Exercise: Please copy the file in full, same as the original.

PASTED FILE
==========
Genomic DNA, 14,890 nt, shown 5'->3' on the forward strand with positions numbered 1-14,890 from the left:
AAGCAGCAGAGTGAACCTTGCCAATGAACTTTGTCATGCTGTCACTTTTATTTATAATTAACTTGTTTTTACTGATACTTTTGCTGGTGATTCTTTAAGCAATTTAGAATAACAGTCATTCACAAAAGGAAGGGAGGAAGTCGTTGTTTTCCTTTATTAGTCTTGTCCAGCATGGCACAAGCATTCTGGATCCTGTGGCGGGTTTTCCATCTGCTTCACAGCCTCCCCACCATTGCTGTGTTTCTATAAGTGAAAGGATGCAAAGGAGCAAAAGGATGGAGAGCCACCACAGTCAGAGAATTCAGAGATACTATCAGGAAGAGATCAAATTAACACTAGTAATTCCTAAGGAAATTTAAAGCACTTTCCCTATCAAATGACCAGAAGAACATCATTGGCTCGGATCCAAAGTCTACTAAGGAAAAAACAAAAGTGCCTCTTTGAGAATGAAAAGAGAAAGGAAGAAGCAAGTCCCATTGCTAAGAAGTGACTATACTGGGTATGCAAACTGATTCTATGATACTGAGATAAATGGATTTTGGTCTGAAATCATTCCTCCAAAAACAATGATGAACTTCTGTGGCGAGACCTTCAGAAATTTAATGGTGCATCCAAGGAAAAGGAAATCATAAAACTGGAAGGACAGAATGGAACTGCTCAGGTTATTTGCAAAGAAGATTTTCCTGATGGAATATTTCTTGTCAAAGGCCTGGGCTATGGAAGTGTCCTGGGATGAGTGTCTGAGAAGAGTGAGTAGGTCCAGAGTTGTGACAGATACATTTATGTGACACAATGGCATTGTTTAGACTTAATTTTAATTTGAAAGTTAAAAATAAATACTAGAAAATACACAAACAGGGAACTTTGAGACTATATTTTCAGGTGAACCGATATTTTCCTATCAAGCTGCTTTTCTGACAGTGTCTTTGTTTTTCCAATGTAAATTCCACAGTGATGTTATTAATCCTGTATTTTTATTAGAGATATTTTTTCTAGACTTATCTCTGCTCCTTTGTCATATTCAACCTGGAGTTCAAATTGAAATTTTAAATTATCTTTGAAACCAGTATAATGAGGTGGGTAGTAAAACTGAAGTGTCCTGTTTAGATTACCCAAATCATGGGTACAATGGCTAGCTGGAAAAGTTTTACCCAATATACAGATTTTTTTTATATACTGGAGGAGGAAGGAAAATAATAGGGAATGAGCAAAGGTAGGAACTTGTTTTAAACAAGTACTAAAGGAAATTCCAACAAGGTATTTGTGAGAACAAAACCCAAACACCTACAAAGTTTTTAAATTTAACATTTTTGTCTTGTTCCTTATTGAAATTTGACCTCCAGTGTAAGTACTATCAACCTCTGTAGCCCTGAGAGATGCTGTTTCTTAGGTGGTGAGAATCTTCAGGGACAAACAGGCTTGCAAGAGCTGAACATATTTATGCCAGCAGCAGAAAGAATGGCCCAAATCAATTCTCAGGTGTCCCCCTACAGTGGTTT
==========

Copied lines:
Genomic DNA, 14,890 nt, shown 5'->3' on the forward strand with positions numbered 1-14,890 from the left:
AAGCAGCAGAGTGAACCTTGCCAATGAACTTTGTCATGCTGTCACTTTTATTTATAATTAACTTGTTTTTACTGATACTTTTGCTGGTGATTCTTTAAGCAATTTAGAATAACAGTCATTCACAAAAGGAAGGGAGGAAGTCGTTGTTTTCCTTTATTAGTCTTGTCCAGCATGGCACAAGCATTCTGGATCCTGTGGCGGGTTTTCCATCTGCTTCACAGCCTCCCCACCATTGCTGTGTTTCTATAAGTGAAAGGATGCAAAGGAGCAAAAGGATGGAGAGCCACCACAGTCAGAGAATTCAGAGATACTATCAGGAAGAGATCAAATTAACACTAGTAATTCCTAAGGAAATTTAAAGCACTTTCCCTATCAAATGACCAGAAGAACATCATTGGCTCGGATCCAAAGTCTACTAAGGAAAAAACAAAAGTGCCTCTTTGAGAATGAAAAGAGAAAGGAAGAAGCAAGTCCCATTGCTAAGAAGTGACTATACTGGGTATGCAAACTGATTCTATGATACTGAGATAAATGGATTTTGGTCTGAAATCATTCCTCCAAAAACAATGATGAACTTCTGTGGCGAGACCTTCAGAAATTTAATGGTGCATCCAAGGAAAAGGAAATCATAAAACTGGAAGGACAGAATGGAACTGCTCAGGTTATTTGCAAAGAAGATTTTCCTGATGGAATATTTCTTGTCAAAGGCCTGGGCTATGGAAGTGTCCTGGGATGAGTGTCTGAGAAGAGTGAGTAGGTCCAGAGTTGTGACAGATACATTTATGTGACACAATGGCATTGTTTAGACTTAATTTTAATTTGAAAGTTAAAAATAAATACTAGAAAATACACAAACAGGGAACTTTGAGACTATATTTTCAGGTGAACCGATATTTTCCTATCAAGCTGCTTTTCTGACAGTGTCTTTGTTTTTCCAATGTAAATTCCACAGTGATGTTATTAATCCTGTATTTTTATTAGAGATATTTTTTCTAGACTTATCTCTGCTCCTTTGTCATATTCAACCTGGAGTTCAAATTGAAATTTTAAATTATCTTTGAAACCAGTATAATGAGGTGGGTAGTAAAACTGAAGTGTCCTGTTTAGATTACCCAAATCATGGGTACAATGGCTAGCTGGAAAAGTTTTACCCAATATACAGATTTTTTTTATATACTGGAGGAGGAAGGAAAATAATAGGGAATGAGCAAAGGTAGGAACTTGTTTTAAACAAGTACTAAAGGAAATTCCAACAAGGTATTTGTGAGAACAAAACCCAAACACCTACAAAGTTTTTAAATTTAACATTTTTGTCTTGTTCCTTATTGAAATTTGACCTCCAGTGTAAGTACTATCAACCTCTGTAGCCCTGAGAGATGCTGTTTCTTAGGTGGTGAGAATCTTCAGGGACAAACAGGCTTGCAAGAGCTGAACATATTTATGCCAGCAGCAGAAAGAATGGCCCAAATCAATTCTCAGGTGTCCCCCTACAGTGGTTT